Dec 17, 2012
Keeping muck soils sustainable takes monitoring

Muck soils are an economically important, non-renewable resource for Michigan agriculture. Satisfactory soil conservation and nutrient management practices are needed to sustain these soils for future crop production.

Muck soils are the result of a transformation of what was once a big lake or swamp into what is now a productive farm rich in black, organic soil. These soils, referred to as histosols (from Greek histos, “tissue”), are typically found in low-lying areas with high water tables and restricted drainage. Under anaerobic conditions, the rate of decomposition of plant remains (primarily sedges and mosses) is very slow. It takes nature about 500 years to accumulate 30 centimeters of organic soil.

Based on the level of decomposition, these soils are classified either as peat (slightly decomposed organic material) or muck (highly decomposed organic material). In Michigan, muck soils are found scattered in the Upper and Lower Peninsula. Globally, these soils occupy about 1.2 percent of the ice-free land area.

Organic soils have a chronic problem – they subside, or sink, at a steady rate. When intensively cropped, muck soil subsides at a rate of about 30 centimeters every 10 years, becoming progressively shallower. This is due to the oxidation of the organic matter, coupled with wind and soil erosion.

Considerable investment and skill are needed to develop and maintain muck soils for crop production. An obvious requirement is to improve drainage by using tile, dikes, ditches and pumps. Once drained, the muck soils are ideal for raising high-quality specialty crops such as carrots, onions, radishes, lettuces, potatoes and mint. The dark color warms the soil faster, and soil particles have low bulk density, helping root crops grow and mature faster.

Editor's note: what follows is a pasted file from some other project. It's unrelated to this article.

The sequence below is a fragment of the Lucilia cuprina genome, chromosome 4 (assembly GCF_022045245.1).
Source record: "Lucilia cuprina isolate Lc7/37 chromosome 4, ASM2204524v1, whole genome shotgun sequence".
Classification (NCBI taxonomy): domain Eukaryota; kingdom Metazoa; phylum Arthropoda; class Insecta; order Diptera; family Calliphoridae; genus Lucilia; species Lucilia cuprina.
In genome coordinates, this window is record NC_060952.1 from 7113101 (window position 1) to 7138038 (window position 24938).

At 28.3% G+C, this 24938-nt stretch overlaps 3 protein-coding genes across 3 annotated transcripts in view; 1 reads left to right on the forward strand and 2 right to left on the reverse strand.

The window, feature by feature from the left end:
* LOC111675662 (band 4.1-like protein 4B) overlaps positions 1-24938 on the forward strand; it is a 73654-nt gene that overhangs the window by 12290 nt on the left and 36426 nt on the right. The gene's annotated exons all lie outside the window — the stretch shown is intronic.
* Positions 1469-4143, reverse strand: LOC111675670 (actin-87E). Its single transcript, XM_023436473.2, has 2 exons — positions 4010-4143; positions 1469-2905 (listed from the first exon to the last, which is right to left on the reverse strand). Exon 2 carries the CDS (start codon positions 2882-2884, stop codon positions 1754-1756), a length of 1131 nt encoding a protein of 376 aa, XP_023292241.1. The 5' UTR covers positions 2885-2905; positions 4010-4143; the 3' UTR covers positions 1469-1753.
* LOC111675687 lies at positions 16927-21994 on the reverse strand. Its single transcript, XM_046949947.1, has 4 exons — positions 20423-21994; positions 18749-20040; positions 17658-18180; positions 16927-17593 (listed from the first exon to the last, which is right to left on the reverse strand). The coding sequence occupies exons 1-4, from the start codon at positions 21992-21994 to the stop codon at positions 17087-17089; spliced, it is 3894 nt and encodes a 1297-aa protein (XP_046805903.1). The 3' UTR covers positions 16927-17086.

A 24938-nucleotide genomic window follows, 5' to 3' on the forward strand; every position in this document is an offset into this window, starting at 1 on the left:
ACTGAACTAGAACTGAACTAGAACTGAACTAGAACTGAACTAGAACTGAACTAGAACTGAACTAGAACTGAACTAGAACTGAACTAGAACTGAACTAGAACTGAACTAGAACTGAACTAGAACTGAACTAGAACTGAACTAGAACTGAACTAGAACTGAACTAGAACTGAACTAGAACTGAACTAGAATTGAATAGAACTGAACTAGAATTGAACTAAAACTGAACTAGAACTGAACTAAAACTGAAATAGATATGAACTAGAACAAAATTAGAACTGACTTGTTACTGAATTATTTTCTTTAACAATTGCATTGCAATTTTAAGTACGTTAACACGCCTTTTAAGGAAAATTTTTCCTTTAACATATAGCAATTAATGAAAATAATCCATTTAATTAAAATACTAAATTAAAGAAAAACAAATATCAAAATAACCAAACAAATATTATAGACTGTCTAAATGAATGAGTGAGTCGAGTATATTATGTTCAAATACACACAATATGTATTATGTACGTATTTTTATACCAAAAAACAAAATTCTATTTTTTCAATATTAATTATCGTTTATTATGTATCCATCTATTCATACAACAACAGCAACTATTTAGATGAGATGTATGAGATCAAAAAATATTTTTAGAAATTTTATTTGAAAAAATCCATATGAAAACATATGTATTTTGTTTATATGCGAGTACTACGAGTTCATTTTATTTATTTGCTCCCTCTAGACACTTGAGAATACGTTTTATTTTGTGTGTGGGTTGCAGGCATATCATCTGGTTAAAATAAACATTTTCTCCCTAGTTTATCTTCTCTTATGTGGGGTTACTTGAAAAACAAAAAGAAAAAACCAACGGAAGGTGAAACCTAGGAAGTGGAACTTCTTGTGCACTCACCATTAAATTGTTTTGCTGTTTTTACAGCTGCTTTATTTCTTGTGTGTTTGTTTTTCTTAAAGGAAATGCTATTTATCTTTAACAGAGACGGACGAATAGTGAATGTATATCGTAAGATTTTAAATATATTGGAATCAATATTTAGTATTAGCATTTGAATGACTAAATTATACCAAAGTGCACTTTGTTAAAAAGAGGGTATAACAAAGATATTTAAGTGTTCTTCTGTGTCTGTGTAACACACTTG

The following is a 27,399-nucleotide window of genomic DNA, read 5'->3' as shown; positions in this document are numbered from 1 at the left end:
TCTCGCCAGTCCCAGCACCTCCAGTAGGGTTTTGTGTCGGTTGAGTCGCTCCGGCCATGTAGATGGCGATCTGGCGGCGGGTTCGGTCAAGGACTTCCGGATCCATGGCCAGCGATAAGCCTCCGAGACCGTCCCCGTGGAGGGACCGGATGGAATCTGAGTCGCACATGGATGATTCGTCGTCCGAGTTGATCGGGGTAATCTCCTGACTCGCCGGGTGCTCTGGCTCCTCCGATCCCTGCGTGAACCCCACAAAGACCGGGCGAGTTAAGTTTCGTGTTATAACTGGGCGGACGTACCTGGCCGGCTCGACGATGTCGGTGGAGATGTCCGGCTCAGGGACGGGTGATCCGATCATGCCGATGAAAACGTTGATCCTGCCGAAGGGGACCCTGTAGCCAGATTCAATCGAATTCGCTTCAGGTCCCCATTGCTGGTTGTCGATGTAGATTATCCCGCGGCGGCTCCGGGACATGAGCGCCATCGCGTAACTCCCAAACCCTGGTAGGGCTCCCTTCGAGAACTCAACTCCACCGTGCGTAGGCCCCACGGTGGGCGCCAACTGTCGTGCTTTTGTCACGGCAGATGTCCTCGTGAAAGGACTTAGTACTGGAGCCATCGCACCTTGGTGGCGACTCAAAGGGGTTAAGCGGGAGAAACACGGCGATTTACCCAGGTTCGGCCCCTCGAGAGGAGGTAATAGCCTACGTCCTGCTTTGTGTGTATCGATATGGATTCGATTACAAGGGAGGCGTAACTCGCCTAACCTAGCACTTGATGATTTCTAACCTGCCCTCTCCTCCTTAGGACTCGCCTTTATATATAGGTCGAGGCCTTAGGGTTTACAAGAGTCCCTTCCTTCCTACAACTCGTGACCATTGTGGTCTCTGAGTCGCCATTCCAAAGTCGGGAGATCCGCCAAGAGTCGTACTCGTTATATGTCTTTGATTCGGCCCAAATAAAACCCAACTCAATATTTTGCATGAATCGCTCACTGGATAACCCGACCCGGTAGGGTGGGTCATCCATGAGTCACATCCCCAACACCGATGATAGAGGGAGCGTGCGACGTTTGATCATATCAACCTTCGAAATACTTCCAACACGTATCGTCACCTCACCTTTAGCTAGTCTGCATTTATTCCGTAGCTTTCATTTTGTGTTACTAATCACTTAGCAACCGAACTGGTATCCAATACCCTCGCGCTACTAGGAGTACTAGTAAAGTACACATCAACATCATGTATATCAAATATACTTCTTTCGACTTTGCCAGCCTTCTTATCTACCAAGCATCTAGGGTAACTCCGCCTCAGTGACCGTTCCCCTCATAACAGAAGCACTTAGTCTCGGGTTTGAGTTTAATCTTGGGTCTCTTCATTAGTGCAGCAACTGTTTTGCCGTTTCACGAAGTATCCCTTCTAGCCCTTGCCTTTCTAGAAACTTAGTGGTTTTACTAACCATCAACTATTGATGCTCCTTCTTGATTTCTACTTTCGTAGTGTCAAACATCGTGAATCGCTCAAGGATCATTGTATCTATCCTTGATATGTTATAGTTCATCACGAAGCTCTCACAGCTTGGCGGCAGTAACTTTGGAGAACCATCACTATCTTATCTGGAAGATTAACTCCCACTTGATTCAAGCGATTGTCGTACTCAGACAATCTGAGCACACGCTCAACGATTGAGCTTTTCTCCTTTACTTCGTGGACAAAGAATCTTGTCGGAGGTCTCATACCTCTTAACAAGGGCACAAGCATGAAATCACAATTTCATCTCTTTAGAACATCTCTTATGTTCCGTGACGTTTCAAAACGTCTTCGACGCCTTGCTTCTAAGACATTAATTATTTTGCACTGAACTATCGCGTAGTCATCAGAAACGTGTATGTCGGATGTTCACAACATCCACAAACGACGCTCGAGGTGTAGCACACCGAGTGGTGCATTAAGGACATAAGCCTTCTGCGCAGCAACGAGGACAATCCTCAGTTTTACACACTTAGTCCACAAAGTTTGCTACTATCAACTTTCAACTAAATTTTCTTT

Kunkle’s Muck Vegetable Farm in Eaton Rapids, Mich., is well known for its high-quality onions. To combat wind and soil erosion, windbreaks and ground covers are needed to protect the topsoil.

The sod industry of Michigan relies heavily on muck soils. Because the muck is organic and not mineral, “peeling” the turf off and rolling it up for shipment is much easier.

Muck soils differ greatly from mineral soils not just in their origin, but also in nutrient management. In contrast to mineral soils, maintaining a pH level of about 5.5 is satisfactory for most muck crops. Muck soils are rich in nitrogen; the average nitrogen recommendation is 60 pounds per acre less than the recommendation on mineral soils.

Muck soils are naturally low in boron, copper, manganese and zinc. A soil test is a valuable tool to determine the need for annual applications.

By George Silva, Michigan State University

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